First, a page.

In fact, sometimes it’s amazing to me that we still have a really functioning, viable city when you think about how many forces combined at that period to basically attack the city in really compelling and forceful ways.
NL: What do you think is needed for a successful effort to rebuild the neighborhoods of the city?
FR: Well, that’s a huge question. I mean, federal policy contributed dramatically, and federal policy also encouraged the auto industry to decentralize, because they didn’t want—fearing the atomic bomb as they did—they didn’t want all of its, all of the war industry to be concentrated in single locations. So they facilitated that movement out of centralized areas. So the federal government—basically, federal policies created this inequality, and created this crisis, and federal policies really have to play a part in restoring our cities, and Detroit in particular. So, what America has not had ever is a comprehensive urban policy, a comprehensive set of social policies that basically address the forces that concentrate social problems in cities.
We have all kinds of ways of making sure that cities, and in particular Detroit, is going to be the place where poor people live, where people have housing issues, where crime is concentrated, where all of the things that are concentrated because of racial and social injustice, those things have all happened, and we’ve basically create gated communities, and restricted communities in the suburbs. We’ve got, as John Powell, another great Detroit-born scholar, says, We’ve got civil rights laws, but we’ve created white space elsewhere and created concentrations of poverty and inequality in the cities.
You even see this in areas like insurance redlining. The way, if you live in the city, you have to pay more for car insurance, just to have a car. Because the insurance industry assumes that you’re guilty based on where you live. You know, you are—there’s somehow, something wrong—you can have the same driving record as somebody in Birmingham, but you’re going to pay twice as much for car insurance, just based on where you live. That’s not just, because the problems that Detroit and Detroiters live with are national in scope; they are not Detroit’s problems. They are concentrated in cities by all sorts of forces that make sure that people elsewhere will not have to live with the problems that our economic system and our social system have created.
NL: So what do you think would need to be included in an effective federal-level comprehensive urban policy?
FR: We have to address, we have to undo the impact of racial segregation in housing, by resubsidizing people who live in cities, to be able to restore their homes and renovate their homes. We have to make sure the banking regulations prohibit the kind of foreclosures—and first of all, the insanity of the early 2000s when people were given homes they couldn’t afford, and then were chased out. The devastation of neighborhoods that followed in the wake of that has been dramatic. All of this, as David Freund shows, is related to the kind of housing policies that happened in the 1930s and forties and fifties. Fannie Mae is a descendant of the FHA programs that happened back then. And so we have to really rethink housing policies. There has to be a tremendous investment in our schools, and a rethinking of our schools. We have to stop the kind of really misguided policies that have happened at the state level. The takeover of the Detroit schools—not that the Detroit schools didn’t have terrible, terrible problems—but because of the way we fund schools with property taxes, as the property tax basis declined in Detroit, its public schools have suffered dramatically. And so we have educational inequality that happens as a result. All of this has to happen at a bigger level than local and even state level, even though we need the support of our state government and we should regionalize. There’s got to be a kind of comprehensive vision for cities in America and we have to attack the social problems that are national in scope. We’re not going to do that in the current political climate. But that’s what it would take in order to really address Detroit’s social problems.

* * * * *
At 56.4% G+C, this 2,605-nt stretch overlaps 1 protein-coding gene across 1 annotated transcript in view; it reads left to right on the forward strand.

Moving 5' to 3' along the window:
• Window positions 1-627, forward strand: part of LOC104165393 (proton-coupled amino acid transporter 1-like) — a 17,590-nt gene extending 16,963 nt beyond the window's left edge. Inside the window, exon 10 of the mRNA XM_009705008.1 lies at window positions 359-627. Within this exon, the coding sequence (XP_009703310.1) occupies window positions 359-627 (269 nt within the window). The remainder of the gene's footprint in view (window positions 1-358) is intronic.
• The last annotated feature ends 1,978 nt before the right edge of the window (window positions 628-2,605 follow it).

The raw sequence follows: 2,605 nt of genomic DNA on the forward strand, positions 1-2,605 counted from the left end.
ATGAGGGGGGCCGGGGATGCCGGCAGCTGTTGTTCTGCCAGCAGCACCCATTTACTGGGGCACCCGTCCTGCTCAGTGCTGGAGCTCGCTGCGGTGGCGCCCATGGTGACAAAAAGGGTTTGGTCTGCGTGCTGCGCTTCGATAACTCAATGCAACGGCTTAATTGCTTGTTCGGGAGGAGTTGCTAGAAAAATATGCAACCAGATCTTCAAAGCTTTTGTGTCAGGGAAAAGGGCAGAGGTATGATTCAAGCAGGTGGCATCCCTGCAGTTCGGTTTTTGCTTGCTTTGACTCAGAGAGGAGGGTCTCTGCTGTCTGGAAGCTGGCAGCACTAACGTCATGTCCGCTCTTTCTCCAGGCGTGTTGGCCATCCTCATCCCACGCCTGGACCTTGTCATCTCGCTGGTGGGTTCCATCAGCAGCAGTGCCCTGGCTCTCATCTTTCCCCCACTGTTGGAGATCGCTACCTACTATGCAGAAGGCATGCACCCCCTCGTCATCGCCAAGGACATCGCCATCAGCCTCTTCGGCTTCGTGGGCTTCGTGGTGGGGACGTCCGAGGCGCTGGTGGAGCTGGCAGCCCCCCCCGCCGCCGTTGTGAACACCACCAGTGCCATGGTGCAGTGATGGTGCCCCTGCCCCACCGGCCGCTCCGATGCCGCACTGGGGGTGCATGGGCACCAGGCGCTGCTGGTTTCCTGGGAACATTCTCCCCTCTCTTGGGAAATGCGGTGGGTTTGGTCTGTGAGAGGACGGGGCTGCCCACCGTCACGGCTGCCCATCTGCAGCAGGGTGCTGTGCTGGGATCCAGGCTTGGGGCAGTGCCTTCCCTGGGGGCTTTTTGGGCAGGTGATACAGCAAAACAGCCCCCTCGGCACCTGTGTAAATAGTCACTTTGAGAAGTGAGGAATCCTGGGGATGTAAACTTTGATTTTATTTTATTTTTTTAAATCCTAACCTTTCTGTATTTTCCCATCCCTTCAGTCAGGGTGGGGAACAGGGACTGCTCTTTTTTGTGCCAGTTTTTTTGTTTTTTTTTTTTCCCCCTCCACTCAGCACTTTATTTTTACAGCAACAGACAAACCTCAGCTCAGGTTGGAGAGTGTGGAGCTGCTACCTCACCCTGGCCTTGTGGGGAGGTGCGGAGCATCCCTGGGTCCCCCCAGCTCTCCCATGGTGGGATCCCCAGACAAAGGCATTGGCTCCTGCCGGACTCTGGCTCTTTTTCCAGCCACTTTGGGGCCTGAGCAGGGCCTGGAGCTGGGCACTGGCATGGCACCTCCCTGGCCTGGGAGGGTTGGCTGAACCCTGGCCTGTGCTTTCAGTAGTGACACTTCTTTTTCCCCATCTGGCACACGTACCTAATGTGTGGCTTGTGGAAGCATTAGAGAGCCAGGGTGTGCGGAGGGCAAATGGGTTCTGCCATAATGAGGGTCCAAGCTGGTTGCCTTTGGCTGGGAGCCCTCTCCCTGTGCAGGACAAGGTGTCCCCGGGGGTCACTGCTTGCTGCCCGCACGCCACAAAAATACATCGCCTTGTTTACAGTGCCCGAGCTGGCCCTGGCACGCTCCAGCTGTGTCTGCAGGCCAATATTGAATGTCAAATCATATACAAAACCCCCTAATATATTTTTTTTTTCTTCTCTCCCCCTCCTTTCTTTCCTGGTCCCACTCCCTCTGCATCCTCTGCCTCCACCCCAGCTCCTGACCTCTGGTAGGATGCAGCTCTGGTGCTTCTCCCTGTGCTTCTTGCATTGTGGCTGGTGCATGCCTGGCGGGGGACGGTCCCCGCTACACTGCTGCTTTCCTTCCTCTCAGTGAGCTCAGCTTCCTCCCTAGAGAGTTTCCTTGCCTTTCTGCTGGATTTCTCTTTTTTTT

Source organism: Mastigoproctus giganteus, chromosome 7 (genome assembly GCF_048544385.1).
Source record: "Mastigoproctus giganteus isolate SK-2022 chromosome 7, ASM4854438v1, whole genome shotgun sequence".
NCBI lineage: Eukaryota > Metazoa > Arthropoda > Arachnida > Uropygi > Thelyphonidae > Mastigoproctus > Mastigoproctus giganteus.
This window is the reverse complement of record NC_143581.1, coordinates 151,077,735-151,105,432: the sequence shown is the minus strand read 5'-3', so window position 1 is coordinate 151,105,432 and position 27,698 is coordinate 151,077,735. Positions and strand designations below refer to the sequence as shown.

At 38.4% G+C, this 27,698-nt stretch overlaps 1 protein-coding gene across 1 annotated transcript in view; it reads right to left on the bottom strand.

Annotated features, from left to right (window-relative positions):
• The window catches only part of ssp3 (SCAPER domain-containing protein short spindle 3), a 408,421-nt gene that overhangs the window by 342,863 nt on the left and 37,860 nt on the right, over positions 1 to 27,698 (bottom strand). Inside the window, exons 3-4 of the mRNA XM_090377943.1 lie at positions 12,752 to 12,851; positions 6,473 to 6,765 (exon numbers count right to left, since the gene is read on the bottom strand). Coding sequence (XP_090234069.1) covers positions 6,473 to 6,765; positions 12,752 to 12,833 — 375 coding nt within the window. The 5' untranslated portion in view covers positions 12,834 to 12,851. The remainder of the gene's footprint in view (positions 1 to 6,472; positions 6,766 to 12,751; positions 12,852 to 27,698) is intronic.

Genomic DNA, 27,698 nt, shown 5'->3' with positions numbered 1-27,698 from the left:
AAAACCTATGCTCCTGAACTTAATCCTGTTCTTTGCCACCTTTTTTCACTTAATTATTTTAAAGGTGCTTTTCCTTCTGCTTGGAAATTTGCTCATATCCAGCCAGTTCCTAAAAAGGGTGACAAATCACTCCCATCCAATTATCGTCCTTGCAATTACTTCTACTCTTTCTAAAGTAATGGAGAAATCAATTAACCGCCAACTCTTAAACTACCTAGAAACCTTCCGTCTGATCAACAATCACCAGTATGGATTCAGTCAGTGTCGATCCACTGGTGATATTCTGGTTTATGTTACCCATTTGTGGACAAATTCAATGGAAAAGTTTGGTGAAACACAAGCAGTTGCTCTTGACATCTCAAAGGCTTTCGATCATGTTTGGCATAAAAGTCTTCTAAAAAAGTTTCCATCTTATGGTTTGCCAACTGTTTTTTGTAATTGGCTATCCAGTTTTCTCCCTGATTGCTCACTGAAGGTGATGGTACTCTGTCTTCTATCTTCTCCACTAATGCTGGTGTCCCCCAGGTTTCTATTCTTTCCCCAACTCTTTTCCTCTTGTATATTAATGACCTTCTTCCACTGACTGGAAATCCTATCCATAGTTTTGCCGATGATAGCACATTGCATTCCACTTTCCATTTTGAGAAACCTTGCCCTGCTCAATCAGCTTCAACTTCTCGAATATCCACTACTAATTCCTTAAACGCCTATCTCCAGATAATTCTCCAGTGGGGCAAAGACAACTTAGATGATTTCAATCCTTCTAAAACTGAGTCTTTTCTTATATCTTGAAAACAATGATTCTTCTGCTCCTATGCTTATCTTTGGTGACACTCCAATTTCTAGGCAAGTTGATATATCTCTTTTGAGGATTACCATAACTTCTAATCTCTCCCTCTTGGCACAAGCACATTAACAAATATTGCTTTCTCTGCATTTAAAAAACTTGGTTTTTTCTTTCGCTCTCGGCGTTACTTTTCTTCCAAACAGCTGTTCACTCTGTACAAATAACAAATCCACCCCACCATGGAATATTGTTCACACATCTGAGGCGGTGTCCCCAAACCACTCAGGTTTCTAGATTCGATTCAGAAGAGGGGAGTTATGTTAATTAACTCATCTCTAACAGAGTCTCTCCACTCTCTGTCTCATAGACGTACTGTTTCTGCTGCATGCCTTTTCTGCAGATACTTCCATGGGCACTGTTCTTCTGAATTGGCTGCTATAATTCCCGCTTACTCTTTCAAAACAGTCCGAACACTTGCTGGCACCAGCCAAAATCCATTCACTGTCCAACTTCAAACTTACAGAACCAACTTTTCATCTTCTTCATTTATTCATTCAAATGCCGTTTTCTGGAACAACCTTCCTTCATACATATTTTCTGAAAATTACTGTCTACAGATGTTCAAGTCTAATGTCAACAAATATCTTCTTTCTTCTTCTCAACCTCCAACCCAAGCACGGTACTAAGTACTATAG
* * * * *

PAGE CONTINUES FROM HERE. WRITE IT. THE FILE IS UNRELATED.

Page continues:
NL: But you can’t see a time in the foreseeable future when the federal government would look to address that?
FR: I never say “never,” but I don’t see it in the immediate future. I don’t see the present political climate addressing that. I’m very concerned about the investment in certain areas in Detroit locally by the state and local governments that are being repopulated by young white professionals. I think that’s great, I’m all in favor of folks moving back to the city, but not to the furthering the inequality against African Americans who live in Detroit’s neighborhoods. We have to reinvest in our people, and we have to address the longstanding inequality that has affected Detroit’s black residents and continues to affect them.
NL: So what are the issues, as you see them, that affect that? There’s, as you said, young—white especially—professionals moving back into the city or choosing to move into the city from out of state and elsewhere, and I’m guessing you’re talking about Midtown, Corktown, neighborhoods are identified as revitalized in the last few years. What’s not working with that plan?